If someone’s got the money, now is the time to buy, and if you can qualify to gamble with other people’s money in the form of a new car loan, so much the better. That way, if the economy should sour and the borrower loses their job, they can just walk away from the car loan.

      Trouble is, even with lower APR loans and more liberal qualification thresholds, not everyone can qualify. Old people especially, are often turned down or asked for a lot more skin in the game than young people.

      • 0 avatar

        Well, one of your negatives is a big positive in my mind. Reduced size. And let’s add less weight, which has the potential for more fun. I will miss the option of V8s though…now if we could add more glass area as well. Maybe the designers of cars need to visit a modern office. Floor to ceiling glass everywhere…which I fund disgusting and wasteful,…and annoying to work in.

        Biggest upcoming issue and I agree 100%…the increased monitoring which Big Insurance is going to use to rape us with higher rates. I bet that before he decade ends, that Snapshot device will become mandatory or face assigned risk rates…one can only hope that when that makes it to the Supreme Court, the correct decision will be made…

        • 0 avatar

          golden2husky, yes, insurance companies, but auto manufacturers as well with systems like OnStar and the like which monitor your car’s every system while monitoring how you drive, and what evasive action, if any, you took prior to an accident.

          And whether you subscribe to the service or not, the capability is always inherent in the system to send whatever information it gathers home to mama. There are plenty of instances where OnStar disabled a stolen vehicle when asked to by the cops.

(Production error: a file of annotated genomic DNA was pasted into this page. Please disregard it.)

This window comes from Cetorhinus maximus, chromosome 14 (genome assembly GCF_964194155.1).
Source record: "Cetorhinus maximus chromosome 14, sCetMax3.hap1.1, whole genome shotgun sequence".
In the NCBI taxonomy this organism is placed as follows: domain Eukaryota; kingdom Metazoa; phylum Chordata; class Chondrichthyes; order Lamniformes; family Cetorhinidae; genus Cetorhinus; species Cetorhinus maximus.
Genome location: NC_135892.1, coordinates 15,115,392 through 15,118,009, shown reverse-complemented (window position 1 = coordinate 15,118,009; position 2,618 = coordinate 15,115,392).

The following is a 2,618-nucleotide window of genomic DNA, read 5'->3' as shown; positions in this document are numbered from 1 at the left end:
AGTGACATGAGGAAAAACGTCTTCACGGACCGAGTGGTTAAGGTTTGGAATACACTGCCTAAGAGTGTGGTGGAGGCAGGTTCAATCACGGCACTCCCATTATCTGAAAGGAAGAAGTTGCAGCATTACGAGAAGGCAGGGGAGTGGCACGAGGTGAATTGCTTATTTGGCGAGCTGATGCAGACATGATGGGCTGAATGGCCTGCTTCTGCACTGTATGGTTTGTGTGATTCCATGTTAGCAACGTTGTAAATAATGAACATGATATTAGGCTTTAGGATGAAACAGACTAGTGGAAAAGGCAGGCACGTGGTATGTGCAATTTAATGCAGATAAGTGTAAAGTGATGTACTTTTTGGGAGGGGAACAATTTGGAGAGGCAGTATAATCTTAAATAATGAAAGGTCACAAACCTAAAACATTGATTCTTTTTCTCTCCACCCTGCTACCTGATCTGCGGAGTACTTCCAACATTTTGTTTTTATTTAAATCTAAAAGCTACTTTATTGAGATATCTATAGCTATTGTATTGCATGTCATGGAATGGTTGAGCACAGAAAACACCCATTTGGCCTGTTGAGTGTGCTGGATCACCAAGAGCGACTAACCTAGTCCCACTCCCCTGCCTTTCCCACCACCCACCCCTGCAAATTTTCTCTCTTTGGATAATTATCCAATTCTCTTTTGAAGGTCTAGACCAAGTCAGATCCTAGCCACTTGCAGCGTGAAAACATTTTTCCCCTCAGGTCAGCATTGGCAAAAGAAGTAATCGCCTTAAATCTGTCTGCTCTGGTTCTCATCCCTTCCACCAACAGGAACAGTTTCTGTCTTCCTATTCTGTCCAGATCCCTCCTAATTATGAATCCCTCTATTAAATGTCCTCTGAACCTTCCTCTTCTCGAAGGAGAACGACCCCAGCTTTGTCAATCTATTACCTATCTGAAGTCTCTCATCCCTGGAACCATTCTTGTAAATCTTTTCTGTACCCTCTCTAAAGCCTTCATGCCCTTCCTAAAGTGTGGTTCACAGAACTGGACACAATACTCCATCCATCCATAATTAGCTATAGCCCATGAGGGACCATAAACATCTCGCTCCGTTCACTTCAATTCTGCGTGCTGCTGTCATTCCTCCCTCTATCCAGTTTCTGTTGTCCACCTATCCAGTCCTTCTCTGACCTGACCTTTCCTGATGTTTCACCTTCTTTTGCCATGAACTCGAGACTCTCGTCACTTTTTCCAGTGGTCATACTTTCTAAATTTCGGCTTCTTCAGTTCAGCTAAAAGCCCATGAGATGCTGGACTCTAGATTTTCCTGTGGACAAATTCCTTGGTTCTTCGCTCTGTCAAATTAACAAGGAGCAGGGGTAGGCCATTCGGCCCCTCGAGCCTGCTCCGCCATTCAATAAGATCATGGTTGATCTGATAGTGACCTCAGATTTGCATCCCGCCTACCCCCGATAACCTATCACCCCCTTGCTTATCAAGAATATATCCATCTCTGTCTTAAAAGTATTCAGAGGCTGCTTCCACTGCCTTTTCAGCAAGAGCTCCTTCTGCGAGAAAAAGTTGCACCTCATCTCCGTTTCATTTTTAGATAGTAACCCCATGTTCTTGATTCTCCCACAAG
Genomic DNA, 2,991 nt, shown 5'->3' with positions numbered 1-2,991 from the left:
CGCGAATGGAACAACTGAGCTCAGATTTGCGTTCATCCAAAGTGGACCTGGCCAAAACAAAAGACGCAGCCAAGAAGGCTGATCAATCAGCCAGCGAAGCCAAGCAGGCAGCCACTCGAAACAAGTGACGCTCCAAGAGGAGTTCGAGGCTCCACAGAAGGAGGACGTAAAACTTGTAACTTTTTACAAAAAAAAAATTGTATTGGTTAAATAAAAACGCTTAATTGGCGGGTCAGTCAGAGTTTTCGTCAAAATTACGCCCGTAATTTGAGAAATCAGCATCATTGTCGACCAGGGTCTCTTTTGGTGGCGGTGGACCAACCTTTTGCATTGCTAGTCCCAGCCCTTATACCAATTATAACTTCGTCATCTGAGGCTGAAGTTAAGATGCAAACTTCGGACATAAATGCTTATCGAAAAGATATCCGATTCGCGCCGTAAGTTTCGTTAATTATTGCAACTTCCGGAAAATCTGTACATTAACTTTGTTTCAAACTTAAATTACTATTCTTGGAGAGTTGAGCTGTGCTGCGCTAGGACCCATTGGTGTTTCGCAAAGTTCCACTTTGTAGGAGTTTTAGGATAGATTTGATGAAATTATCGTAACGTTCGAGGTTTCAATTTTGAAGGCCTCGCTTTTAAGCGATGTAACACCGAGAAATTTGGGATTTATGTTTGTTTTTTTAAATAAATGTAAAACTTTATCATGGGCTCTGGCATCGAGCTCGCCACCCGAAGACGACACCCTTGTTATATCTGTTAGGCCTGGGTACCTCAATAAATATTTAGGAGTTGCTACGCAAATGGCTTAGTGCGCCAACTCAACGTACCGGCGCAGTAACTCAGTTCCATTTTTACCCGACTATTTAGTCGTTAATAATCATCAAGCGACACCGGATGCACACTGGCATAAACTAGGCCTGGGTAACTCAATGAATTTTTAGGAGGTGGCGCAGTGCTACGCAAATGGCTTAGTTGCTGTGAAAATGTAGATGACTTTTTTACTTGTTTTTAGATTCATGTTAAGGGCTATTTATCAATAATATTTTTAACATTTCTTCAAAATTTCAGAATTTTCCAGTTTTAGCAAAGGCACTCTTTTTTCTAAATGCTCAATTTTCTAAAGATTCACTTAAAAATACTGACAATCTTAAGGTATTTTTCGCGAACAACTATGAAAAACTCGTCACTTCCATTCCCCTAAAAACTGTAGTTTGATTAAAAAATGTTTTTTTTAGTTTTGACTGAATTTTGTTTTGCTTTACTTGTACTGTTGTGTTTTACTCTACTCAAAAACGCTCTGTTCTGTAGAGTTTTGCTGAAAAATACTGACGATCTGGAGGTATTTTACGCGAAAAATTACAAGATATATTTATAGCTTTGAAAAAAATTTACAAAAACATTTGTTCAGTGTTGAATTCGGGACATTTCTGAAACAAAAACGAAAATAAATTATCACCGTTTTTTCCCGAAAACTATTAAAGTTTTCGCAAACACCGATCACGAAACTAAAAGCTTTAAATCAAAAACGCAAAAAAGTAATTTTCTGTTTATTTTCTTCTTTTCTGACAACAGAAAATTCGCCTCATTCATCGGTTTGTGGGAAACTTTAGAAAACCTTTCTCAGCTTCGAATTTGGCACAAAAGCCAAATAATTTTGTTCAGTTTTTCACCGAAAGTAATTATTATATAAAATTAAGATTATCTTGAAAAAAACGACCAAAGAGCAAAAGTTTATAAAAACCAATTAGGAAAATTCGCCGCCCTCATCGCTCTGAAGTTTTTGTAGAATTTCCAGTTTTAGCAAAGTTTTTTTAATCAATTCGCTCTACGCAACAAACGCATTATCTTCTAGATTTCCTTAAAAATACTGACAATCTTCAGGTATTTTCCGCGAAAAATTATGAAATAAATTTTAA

I believe that whatever size, class and price a new car buyer chooses is their business. What I resent is that there is a gradual reduction in size forced upon everyone, even those, like me, who prefer a substantial vehicle over imposed reduction in size.

          With Americans, size matters. That’s why they sell them in America.

          My wife is now talking about needing a bit more room than her 2012 Grand Cherokee offers, so our next SUV will probably be a 2015/2016 Suburban. Maybe by then GM will have put the engineering of a 32-valve, DOHC, all-aluminum Northstar V8 under the hood and improved on it further.

          I admit that for me her Grand Cherokee is a bit cramped, so I prefer to pilot my Tundra instead.

          Even so, this remains an excellent time to buy a new car for those who want one and can afford it. They’ll only cost more next year and beyond.

          • 0 avatar

            John Wayne, 6’4″, 280 lbs., size 14 cowboy boot, complained in ’77 when GM downsized the Impala that there were going to be no cars big enough for full-sized people to not feel like sardines. He may have been right – the makers insist leg room is the same, but footwells are smaller and bucket seats are far tighter than benches for the 250+ weight class.